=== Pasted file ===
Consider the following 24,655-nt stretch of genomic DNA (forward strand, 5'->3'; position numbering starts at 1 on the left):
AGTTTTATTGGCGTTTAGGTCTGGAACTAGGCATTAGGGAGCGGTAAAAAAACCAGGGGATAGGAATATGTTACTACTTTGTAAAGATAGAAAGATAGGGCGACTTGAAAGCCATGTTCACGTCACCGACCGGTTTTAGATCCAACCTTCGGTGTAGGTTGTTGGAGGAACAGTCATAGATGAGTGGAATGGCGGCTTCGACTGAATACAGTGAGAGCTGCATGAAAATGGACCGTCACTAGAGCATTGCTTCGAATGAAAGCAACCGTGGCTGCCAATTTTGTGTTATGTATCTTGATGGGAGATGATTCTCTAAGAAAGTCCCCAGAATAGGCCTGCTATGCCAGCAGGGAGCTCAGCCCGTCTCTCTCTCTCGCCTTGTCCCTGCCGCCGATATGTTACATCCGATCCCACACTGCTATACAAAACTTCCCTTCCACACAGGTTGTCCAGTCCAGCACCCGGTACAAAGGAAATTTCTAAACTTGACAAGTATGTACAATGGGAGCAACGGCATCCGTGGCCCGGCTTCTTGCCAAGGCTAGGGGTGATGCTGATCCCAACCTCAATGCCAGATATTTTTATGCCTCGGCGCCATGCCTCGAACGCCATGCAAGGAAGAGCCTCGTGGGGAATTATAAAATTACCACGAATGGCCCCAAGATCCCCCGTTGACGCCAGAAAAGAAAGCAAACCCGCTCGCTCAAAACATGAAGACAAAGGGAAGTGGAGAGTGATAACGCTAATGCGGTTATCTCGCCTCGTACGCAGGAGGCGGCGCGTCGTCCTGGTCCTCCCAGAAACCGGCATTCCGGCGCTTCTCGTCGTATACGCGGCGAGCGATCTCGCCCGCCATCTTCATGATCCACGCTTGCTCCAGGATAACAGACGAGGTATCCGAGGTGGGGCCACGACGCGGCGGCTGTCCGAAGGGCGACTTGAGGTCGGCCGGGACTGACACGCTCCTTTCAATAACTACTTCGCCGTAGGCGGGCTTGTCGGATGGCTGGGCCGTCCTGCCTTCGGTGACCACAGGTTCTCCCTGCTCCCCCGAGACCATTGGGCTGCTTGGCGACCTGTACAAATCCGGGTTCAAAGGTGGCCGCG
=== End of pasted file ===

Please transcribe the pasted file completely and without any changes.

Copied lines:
Consider the following 24,655-nt stretch of genomic DNA (forward strand, 5'->3'; position numbering starts at 1 on the left):
AGTTTTATTGGCGTTTAGGTCTGGAACTAGGCATTAGGGAGCGGTAAAAAAACCAGGGGATAGGAATATGTTACTACTTTGTAAAGATAGAAAGATAGGGCGACTTGAAAGCCATGTTCACGTCACCGACCGGTTTTAGATCCAACCTTCGGTGTAGGTTGTTGGAGGAACAGTCATAGATGAGTGGAATGGCGGCTTCGACTGAATACAGTGAGAGCTGCATGAAAATGGACCGTCACTAGAGCATTGCTTCGAATGAAAGCAACCGTGGCTGCCAATTTTGTGTTATGTATCTTGATGGGAGATGATTCTCTAAGAAAGTCCCCAGAATAGGCCTGCTATGCCAGCAGGGAGCTCAGCCCGTCTCTCTCTCTCGCCTTGTCCCTGCCGCCGATATGTTACATCCGATCCCACACTGCTATACAAAACTTCCCTTCCACACAGGTTGTCCAGTCCAGCACCCGGTACAAAGGAAATTTCTAAACTTGACAAGTATGTACAATGGGAGCAACGGCATCCGTGGCCCGGCTTCTTGCCAAGGCTAGGGGTGATGCTGATCCCAACCTCAATGCCAGATATTTTTATGCCTCGGCGCCATGCCTCGAACGCCATGCAAGGAAGAGCCTCGTGGGGAATTATAAAATTACCACGAATGGCCCCAAGATCCCCCGTTGACGCCAGAAAAGAAAGCAAACCCGCTCGCTCAAAACATGAAGACAAAGGGAAGTGGAGAGTGATAACGCTAATGCGGTTATCTCGCCTCGTACGCAGGAGGCGGCGCGTCGTCCTGGTCCTCCCAGAAACCGGCATTCCGGCGCTTCTCGTCGTATACGCGGCGAGCGATCTCGCCCGCCATCTTCATGATCCACGCTTGCTCCAGGATAACAGACGAGGTATCCGAGGTGGGGCCACGACGCGGCGGCTGTCCGAAGGGCGACTTGAGGTCGGCCGGGACTGACACGCTCCTTTCAATAACTACTTCGCCGTAGGCGGGCTTGTCGGATGGCTGGGCCGTCCTGCCTTCGGTGACCACAGGTTCTCCCTGCTCCCCCGAGACCATTGGGCTGCTTGGCGACCTGTACAAATCCGGGTTCAAAGGTGGCCGCG